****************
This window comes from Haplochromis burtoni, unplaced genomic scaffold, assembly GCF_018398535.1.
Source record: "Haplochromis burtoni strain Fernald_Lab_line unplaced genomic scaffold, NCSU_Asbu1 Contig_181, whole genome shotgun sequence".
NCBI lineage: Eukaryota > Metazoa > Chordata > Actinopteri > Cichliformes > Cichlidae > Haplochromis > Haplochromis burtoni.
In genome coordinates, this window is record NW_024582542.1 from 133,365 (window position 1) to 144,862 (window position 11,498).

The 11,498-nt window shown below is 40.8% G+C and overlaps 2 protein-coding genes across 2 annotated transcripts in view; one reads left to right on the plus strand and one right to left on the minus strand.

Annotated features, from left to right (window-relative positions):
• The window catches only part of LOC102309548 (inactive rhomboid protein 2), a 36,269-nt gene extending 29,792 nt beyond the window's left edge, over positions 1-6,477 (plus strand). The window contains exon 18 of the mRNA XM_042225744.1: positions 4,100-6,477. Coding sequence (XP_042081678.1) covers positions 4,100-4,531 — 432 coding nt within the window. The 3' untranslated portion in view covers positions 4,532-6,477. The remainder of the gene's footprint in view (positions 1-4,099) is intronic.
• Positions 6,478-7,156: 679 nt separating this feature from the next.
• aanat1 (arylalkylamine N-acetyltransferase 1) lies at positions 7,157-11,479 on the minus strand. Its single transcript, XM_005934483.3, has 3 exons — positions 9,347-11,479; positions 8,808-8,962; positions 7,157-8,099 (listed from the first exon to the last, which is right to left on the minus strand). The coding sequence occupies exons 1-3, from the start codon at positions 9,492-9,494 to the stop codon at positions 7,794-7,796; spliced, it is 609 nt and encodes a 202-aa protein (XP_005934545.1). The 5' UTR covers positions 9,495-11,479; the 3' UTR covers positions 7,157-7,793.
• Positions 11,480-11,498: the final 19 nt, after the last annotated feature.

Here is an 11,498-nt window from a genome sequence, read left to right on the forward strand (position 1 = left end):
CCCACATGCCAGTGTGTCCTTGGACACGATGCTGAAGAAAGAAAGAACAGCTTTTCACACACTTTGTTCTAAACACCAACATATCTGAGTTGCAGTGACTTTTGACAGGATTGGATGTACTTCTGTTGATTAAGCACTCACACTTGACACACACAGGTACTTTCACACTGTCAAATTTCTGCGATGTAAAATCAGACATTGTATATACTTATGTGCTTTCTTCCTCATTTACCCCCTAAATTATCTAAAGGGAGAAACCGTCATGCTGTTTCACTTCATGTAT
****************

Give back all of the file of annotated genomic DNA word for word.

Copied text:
This window comes from Haplochromis burtoni, unplaced genomic scaffold, assembly GCF_018398535.1.
Source record: "Haplochromis burtoni strain Fernald_Lab_line unplaced genomic scaffold, NCSU_Asbu1 Contig_181, whole genome shotgun sequence".
NCBI lineage: Eukaryota > Metazoa > Chordata > Actinopteri > Cichliformes > Cichlidae > Haplochromis > Haplochromis burtoni.
In genome coordinates, this window is record NW_024582542.1 from 133,365 (window position 1) to 144,862 (window position 11,498).

The 11,498-nt window shown below is 40.8% G+C and overlaps 2 protein-coding genes across 2 annotated transcripts in view; one reads left to right on the plus strand and one right to left on the minus strand.

Annotated features, from left to right (window-relative positions):
• The window catches only part of LOC102309548 (inactive rhomboid protein 2), a 36,269-nt gene extending 29,792 nt beyond the window's left edge, over positions 1-6,477 (plus strand). The window contains exon 18 of the mRNA XM_042225744.1: positions 4,100-6,477. Coding sequence (XP_042081678.1) covers positions 4,100-4,531 — 432 coding nt within the window. The 3' untranslated portion in view covers positions 4,532-6,477. The remainder of the gene's footprint in view (positions 1-4,099) is intronic.
• Positions 6,478-7,156: 679 nt separating this feature from the next.
• aanat1 (arylalkylamine N-acetyltransferase 1) lies at positions 7,157-11,479 on the minus strand. Its single transcript, XM_005934483.3, has 3 exons — positions 9,347-11,479; positions 8,808-8,962; positions 7,157-8,099 (listed from the first exon to the last, which is right to left on the minus strand). The coding sequence occupies exons 1-3, from the start codon at positions 9,492-9,494 to the stop codon at positions 7,794-7,796; spliced, it is 609 nt and encodes a 202-aa protein (XP_005934545.1). The 5' UTR covers positions 9,495-11,479; the 3' UTR covers positions 7,157-7,793.
• Positions 11,480-11,498: the final 19 nt, after the last annotated feature.

Here is an 11,498-nt window from a genome sequence, read left to right on the forward strand (position 1 = left end):
CCCACATGCCAGTGTGTCCTTGGACACGATGCTGAAGAAAGAAAGAACAGCTTTTCACACACTTTGTTCTAAACACCAACATATCTGAGTTGCAGTGACTTTTGACAGGATTGGATGTACTTCTGTTGATTAAGCACTCACACTTGACACACACAGGTACTTTCACACTGTCAAATTTCTGCGATGTAAAATCAGACATTGTATATACTTATGTGCTTTCTTCCTCATTTACCCCCTAAATTATCTAAAGGGAGAAACCGTCATGCTGTTTCACTTCATGTAT